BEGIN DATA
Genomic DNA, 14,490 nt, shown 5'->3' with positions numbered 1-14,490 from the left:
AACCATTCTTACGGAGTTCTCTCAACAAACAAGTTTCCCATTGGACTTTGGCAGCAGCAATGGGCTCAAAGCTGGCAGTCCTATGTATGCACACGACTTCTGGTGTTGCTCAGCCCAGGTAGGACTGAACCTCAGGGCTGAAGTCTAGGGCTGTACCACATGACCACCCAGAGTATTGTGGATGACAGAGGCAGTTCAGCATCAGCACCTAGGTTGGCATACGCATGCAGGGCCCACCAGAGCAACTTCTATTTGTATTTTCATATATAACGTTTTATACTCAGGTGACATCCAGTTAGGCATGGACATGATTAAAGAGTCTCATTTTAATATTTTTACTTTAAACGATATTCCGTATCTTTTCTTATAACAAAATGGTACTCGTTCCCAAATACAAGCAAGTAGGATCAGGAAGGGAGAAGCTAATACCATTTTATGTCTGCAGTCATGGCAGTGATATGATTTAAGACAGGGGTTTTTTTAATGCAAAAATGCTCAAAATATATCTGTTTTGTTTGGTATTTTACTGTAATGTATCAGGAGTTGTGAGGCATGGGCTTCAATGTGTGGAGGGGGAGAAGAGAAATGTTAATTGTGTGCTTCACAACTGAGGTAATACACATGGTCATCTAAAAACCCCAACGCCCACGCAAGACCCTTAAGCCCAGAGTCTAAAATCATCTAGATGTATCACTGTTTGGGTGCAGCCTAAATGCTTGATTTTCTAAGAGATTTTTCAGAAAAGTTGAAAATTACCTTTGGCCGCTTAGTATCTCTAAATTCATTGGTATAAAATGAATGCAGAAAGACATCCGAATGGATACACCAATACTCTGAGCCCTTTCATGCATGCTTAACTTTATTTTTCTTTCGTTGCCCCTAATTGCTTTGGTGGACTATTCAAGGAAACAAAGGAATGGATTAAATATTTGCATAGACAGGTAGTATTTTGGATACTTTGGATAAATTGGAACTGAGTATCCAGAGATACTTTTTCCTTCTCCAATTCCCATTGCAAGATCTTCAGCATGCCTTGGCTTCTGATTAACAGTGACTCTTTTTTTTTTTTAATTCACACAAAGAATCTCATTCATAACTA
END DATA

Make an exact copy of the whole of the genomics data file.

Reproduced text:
Genomic DNA, 14,490 nt, shown 5'->3' with positions numbered 1-14,490 from the left:
AACCATTCTTACGGAGTTCTCTCAACAAACAAGTTTCCCATTGGACTTTGGCAGCAGCAATGGGCTCAAAGCTGGCAGTCCTATGTATGCACACGACTTCTGGTGTTGCTCAGCCCAGGTAGGACTGAACCTCAGGGCTGAAGTCTAGGGCTGTACCACATGACCACCCAGAGTATTGTGGATGACAGAGGCAGTTCAGCATCAGCACCTAGGTTGGCATACGCATGCAGGGCCCACCAGAGCAACTTCTATTTGTATTTTCATATATAACGTTTTATACTCAGGTGACATCCAGTTAGGCATGGACATGATTAAAGAGTCTCATTTTAATATTTTTACTTTAAACGATATTCCGTATCTTTTCTTATAACAAAATGGTACTCGTTCCCAAATACAAGCAAGTAGGATCAGGAAGGGAGAAGCTAATACCATTTTATGTCTGCAGTCATGGCAGTGATATGATTTAAGACAGGGGTTTTTTTAATGCAAAAATGCTCAAAATATATCTGTTTTGTTTGGTATTTTACTGTAATGTATCAGGAGTTGTGAGGCATGGGCTTCAATGTGTGGAGGGGGAGAAGAGAAATGTTAATTGTGTGCTTCACAACTGAGGTAATACACATGGTCATCTAAAAACCCCAACGCCCACGCAAGACCCTTAAGCCCAGAGTCTAAAATCATCTAGATGTATCACTGTTTGGGTGCAGCCTAAATGCTTGATTTTCTAAGAGATTTTTCAGAAAAGTTGAAAATTACCTTTGGCCGCTTAGTATCTCTAAATTCATTGGTATAAAATGAATGCAGAAAGACATCCGAATGGATACACCAATACTCTGAGCCCTTTCATGCATGCTTAACTTTATTTTTCTTTCGTTGCCCCTAATTGCTTTGGTGGACTATTCAAGGAAACAAAGGAATGGATTAAATATTTGCATAGACAGGTAGTATTTTGGATACTTTGGATAAATTGGAACTGAGTATCCAGAGATACTTTTTCCTTCTCCAATTCCCATTGCAAGATCTTCAGCATGCCTTGGCTTCTGATTAACAGTGACTCTTTTTTTTTTTTAATTCACACAAAGAATCTCATTCATAACTA